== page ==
Lawmakers held a public hearing Wednesday on a bill that would give Wisconsin municipalities a new means of tearing down blighted buildings that contain asbestos and other contaminants.
The proposal, labeled Senate Bill 518, would give local governments authority to create a tax increment finance district to pay for the costs of environmental clean-up work that could arise from demolishing a blighted building. Currently, state law doesn’t give local governments authority to use TIF districts to finance clean-up work that might —say — result from disturbing asbestos in a vacant building.
Seth Hudson, director of economic development services for consultant Cedar Corp. said “hundreds if not thousands” of vacant buildings around the state contain environmental contamination such as asbestos. The presence of such toxins are often enough to dissuade developers. And cities can’t use TIF incentives to pay for such remediation work.
“Think about all the old schools, hospitals alone that would have that,” Hudson said. “Typically any structures that was built prior to the ’70s late ’60s has asbestos in it.”
The bill, co-authored by Sen. Robert Cowles, R-Green Bay, and Rep. David Armstrong, R-Rice Lake, received a public hearing before the Senate’s Committee on Natural Resources and Energy.
Cities now have authority to create an environmental remediation TIF district to cover the costs of cleaning up latent environmental contamination. The bill would allow municipalities to create such financing districts to pay for cleaning up environmental contamination caused by the redevelopment of a building — a use that’s not now listed in state law.
A number of groups have registered in favor of the proposal, including the Wisconsin League of Municipalities, Wisconsin Manufacturers and Commerce, the Wisconsin Realtors Association and the Wisconsin Economic Development Association.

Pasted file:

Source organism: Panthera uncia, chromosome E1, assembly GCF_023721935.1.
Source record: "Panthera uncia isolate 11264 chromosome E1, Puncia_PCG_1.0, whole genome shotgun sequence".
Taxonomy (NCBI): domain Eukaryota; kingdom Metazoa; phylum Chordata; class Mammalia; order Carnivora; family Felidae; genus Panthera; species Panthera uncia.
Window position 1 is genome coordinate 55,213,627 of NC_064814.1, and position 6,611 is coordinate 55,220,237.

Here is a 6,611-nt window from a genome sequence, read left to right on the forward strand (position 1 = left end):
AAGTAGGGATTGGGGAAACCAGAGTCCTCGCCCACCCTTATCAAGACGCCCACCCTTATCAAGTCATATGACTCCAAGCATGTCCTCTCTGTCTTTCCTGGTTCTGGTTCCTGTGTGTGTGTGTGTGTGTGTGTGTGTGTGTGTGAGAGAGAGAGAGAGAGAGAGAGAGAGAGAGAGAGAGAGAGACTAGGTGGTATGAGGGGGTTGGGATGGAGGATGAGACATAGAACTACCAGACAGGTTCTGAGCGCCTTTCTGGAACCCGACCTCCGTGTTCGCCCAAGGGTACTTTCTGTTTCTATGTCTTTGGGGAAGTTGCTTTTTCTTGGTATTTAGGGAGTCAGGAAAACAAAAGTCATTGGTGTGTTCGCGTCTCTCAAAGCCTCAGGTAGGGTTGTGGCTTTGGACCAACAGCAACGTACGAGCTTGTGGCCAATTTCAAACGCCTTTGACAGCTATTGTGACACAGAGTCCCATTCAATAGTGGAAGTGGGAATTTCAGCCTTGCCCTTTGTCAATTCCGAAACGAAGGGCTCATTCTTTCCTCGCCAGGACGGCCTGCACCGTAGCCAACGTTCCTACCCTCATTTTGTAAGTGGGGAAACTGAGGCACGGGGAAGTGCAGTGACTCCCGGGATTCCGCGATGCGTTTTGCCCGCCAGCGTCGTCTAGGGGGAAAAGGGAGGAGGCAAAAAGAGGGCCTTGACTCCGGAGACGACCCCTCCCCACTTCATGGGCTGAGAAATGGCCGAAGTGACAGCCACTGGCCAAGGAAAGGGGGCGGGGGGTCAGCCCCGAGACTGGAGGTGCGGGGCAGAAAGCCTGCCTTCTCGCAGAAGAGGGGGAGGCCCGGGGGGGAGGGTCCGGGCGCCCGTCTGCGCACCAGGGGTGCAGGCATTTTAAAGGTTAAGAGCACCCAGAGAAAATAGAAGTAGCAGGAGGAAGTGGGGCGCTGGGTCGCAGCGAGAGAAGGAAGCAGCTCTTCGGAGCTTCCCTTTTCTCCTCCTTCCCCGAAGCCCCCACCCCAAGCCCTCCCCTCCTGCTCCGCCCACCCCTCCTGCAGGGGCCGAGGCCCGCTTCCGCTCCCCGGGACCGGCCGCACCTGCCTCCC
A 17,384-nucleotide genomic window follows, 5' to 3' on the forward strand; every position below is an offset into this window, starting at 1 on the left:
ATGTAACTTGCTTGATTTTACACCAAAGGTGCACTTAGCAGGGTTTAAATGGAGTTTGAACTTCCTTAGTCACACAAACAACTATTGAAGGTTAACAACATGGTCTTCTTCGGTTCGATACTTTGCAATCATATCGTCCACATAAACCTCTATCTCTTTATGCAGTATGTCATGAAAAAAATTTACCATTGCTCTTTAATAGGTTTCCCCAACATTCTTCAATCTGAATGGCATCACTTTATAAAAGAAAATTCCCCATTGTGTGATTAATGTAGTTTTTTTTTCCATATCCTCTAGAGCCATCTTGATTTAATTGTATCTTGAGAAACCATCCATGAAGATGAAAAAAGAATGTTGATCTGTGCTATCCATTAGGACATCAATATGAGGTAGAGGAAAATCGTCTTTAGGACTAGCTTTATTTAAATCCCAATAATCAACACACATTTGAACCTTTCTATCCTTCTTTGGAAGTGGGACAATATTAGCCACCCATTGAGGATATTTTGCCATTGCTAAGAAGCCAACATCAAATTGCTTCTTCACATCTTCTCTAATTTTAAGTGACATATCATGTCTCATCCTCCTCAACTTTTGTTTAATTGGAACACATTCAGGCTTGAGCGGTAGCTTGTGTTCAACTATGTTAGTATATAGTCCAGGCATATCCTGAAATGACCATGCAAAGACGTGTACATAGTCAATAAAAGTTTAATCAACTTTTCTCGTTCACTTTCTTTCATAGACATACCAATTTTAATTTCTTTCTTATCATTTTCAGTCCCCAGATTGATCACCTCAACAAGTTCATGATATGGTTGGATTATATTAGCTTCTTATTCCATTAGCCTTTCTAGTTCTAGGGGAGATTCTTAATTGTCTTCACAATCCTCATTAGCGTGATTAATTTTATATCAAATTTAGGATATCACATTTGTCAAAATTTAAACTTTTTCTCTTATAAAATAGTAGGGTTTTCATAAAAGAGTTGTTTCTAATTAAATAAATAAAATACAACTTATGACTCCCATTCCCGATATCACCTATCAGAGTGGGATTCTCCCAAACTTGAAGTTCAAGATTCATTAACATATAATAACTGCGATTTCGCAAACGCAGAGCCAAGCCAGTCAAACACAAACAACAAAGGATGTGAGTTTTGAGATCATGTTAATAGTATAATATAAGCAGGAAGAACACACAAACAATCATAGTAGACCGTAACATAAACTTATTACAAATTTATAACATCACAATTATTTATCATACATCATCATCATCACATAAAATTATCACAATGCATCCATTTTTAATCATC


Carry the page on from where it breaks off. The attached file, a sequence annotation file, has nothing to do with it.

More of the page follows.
Michael Welsh, legislative affairs director for WEDA, said the bill would expand the “economic toolbox” for local governments.
“This would provide a little flexibility to revitalize downtowns, industrial corridors and clean up some spaces that would spur additional redevelopment, tax base growth,” he said.
Cowles said there are 16 TIF districts around the state specifically created to deal with environmental contamination — a number that hardly approaches the number of polluted buildings in Wisconsin.
“We’ve all driven past buildings in our respective districts wondering ‘why doesn’t someone do something with that abandoned building?’ or ‘It’s a shame that building is still vacant,”” Cowles said. “Often it’s due to the fact that these buildings hold various harmful contaminants which require costly remediation and could possibly prevent redevelopment opportunities from coming to fruition.”
Armstrong, likewise, said a vacant elementary school in Rice Lake occupies a prime site for a housing development — the sort of project that’s in demand in his northern Wisconsin city, which has a population of 9,000. The property contains asbestos and formaldehyde, however, which is scaring off developers.
The bill, he said, could give the city authority to redevelop the property by creating a TIF district to finance environmental-remediation work.
“Rice Lake alone has three properties that could probabaly benefit from this, that have languished for years,” Armstrong said.